Clean water and sanitation still just a dream for millions of people

Ministry of Agriculture and Forestry 21.2.2019 13.06 | Published in English on 21.2.2019 at 14.06
News item
Photo: Remote Year

Biolan, a Finnish company specialised in ecological gardening and environmental products, has donated two dry toilets to South Africa. The donation took place via a voluntary work project of the Remote Year work and travel abroad programme. The groundwork for collaboration on dry toilets between Finland and South Africa was laid in September 2019 when a delegation from Finland met the South-African Deputy Minister of Water and Sanitation.

The goods were dispatched from the Biolan plant at the turn of the year, heading towards Cape Town in South Africa. The destinations for the two dry toilets were two Streetscape Gardens in Vredehoek and Trafalgar High School, both with deficient sanitation conditions. Before that there were no functioning sanitation facilities on the premises. The only option to provide the operators and visitors of these sites with hygienic sanitation facilities was a toilet that works without water and electricity.

Streetscape Garden is a project launched by a South-African non-profit organisation Khulisa Social Solutions in 2015 to promote safer, healthier and more prosperous urban communities. The aim of the project is to help the homeless or people in a vicious circle of petty crime or drugs to find jobs and adapt to society. The project offers them work e.g. in gardening.

“Streetscape Garden has been a path-breaking project in many ways, in terms of both the people and the environment. It is a new method to help people find their way back to society. The donation from Biolan helps to solve societal problems, as well as saving water”, says Katri Mehtonen from the Finnish Water Forum, who was a member of the delegation that promoted Finnish water and sanitation expertise in Cape Town.

Cape Town and South Africa as a whole are struggling with a serious water shortage, and already last year a “Day 0” was set for Cape Town when all taps would have been shut. Rains that came in the very last minute prevented the worst from happening, but the situation is still fragile, both in Cape Town and in the whole country.

Sustainable sanitation through development cooperation

In many developing and emerging countries, urbanisation that builds on the present water infrastructure rests on an ecologically unsustainable basis. Cape Town has managed to reduce water consumption by an estimated 60 per cent, but the situation remains critical. One of the main causes is increased drought: in recent years rainfall in the area has been the lowest ever.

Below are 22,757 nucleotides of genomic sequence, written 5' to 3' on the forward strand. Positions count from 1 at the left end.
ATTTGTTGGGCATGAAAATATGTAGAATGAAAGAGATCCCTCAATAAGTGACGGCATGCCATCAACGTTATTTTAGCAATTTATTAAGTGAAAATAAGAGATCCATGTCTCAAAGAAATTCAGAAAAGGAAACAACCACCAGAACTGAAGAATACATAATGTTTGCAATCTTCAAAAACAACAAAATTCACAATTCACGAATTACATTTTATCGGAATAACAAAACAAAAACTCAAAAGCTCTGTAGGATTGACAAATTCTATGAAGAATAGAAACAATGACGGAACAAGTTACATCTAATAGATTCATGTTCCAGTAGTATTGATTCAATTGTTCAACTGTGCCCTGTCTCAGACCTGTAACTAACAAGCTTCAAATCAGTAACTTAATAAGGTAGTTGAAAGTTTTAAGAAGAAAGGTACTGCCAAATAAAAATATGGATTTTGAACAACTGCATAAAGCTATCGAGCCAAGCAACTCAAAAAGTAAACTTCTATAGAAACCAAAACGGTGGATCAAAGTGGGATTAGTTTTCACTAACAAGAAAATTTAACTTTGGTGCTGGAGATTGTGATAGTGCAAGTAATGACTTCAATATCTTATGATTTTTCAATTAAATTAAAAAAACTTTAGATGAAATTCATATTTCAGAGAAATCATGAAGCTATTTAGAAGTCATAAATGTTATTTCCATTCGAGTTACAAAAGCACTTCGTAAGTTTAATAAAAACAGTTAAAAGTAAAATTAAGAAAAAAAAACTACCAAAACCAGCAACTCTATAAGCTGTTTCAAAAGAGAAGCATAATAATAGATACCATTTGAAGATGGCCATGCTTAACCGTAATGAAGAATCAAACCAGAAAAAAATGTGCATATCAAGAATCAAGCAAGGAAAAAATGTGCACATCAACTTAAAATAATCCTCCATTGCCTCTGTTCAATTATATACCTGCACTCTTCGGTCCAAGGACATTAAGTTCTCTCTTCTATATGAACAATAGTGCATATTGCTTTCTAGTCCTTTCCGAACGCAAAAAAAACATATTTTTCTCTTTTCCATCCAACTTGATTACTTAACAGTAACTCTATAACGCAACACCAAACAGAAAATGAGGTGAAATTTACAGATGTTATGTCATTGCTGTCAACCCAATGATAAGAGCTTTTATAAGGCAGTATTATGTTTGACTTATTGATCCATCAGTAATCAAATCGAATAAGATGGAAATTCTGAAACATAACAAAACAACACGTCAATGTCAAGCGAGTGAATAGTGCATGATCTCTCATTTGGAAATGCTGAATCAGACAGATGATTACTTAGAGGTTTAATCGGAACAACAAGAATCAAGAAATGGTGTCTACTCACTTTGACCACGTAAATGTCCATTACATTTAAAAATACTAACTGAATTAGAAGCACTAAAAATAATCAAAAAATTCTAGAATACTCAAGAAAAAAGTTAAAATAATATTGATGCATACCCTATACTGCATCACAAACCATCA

Strict regulation of water consumption has worked in Cape Town, but political will and financing are needed to find a permanent solution to the water crisis. Water use efficiency and the recycling of water must be increased, and this requires the introduction of advanced technologies. Instead of the so-called linear water management systems where drinking water is made from raw water, i.e. the water is used, purified and discharged back to water bodies or the sea, there is a need for water management that makes use of the circular economy. This means that water and wastewater are considered as raw material and the energy, nutrients and other materials contained in them, including valuable metals, are utilised for other business operations.

“Biolan has a long history of business operations in ecological sanitation, and we have designed dry toilets that work without water and electricity. We believe that promoting a culture of dry toilets in emerging countries offers a sustainable way to develop sanitation and hygiene. There is no sense in wasting water to flush away toilet waste – especially where drought is a serious problem” says Iikka Helin, Sales and Marketing Director at Biolan.

Competitive solutions from Finland

The UN estimates that as many as two billion people still live without any kind of sanitation and every year more than two million people, most of them under five-year-old children, die of diseases caused by dirty water and poor sanitation. There is a need for planning and introduction of water management and sanitation that make use of dry sanitation systems especially in peripheral and rural regions, sometimes to complement the already existing sewerage and wastewater purification solutions.

“What Finland has to offer is competitive solutions to global water and sanitation challenges and for target-oriented collaboration between the private and public sector. Our strong water expertise is linked to innovative IT expertise, reliable technologies and environmentally-friendly production processes. Companies offer solutions to comprehensive management of water and its use, including modern dry toilet systems”, says Jaana Husu-Kallio, Permanent Secretary at the Ministry of Agriculture and Forestry.

During her visit to South Africa last autumn she met the South-African Deputy Minister of Water and Sanitation Pamela Tshwete. The purpose of the visit was to promote the export of Finnish water expertise and food to South Africa. Among the issues that were high on the agenda were Finnish expertise in water and sanitation issues and the need for dry toilets. Also included in the delegation was a number of Finnish water sector companies and export authorities.

Inquiries:

Olli-Matti Verta, Ministerial Adviser, +358 295 162 123, [email protected]

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